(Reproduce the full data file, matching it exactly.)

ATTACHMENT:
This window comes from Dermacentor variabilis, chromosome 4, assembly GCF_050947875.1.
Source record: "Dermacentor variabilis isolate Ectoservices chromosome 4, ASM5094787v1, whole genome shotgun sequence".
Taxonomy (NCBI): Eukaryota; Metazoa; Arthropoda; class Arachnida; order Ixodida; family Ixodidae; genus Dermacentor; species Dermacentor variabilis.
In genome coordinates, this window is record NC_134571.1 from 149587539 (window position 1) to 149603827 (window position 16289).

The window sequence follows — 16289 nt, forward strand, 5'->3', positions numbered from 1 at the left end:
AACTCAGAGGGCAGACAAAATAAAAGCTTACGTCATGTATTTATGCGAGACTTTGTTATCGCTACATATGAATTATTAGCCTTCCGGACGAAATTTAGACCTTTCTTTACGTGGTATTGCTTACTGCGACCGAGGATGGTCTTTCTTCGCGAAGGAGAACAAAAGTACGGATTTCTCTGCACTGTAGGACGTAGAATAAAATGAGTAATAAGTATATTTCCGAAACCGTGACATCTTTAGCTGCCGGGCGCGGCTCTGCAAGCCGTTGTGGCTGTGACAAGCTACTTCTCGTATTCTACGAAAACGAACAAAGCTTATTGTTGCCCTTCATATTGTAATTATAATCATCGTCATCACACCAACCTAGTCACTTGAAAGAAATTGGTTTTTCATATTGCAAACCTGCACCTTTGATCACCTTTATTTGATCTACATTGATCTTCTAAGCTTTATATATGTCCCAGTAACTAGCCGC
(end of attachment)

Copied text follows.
This window comes from Dermacentor variabilis, chromosome 4, assembly GCF_050947875.1.
Source record: "Dermacentor variabilis isolate Ectoservices chromosome 4, ASM5094787v1, whole genome shotgun sequence".
Taxonomy (NCBI): Eukaryota; Metazoa; Arthropoda; class Arachnida; order Ixodida; family Ixodidae; genus Dermacentor; species Dermacentor variabilis.
In genome coordinates, this window is record NC_134571.1 from 149587539 (window position 1) to 149603827 (window position 16289).

The window sequence follows — 16289 nt, forward strand, 5'->3', positions numbered from 1 at the left end:
AACTCAGAGGGCAGACAAAATAAAAGCTTACGTCATGTATTTATGCGAGACTTTGTTATCGCTACATATGAATTATTAGCCTTCCGGACGAAATTTAGACCTTTCTTTACGTGGTATTGCTTACTGCGACCGAGGATGGTCTTTCTTCGCGAAGGAGAACAAAAGTACGGATTTCTCTGCACTGTAGGACGTAGAATAAAATGAGTAATAAGTATATTTCCGAAACCGTGACATCTTTAGCTGCCGGGCGCGGCTCTGCAAGCCGTTGTGGCTGTGACAAGCTACTTCTCGTATTCTACGAAAACGAACAAAGCTTATTGTTGCCCTTCATATTGTAATTATAATCATCGTCATCACACCAACCTAGTCACTTGAAAGAAATTGGTTTTTCATATTGCAAACCTGCACCTTTGATCACCTTTATTTGATCTACATTGATCTTCTAAGCTTTATATATGTCCCAGTAACTAGCCGC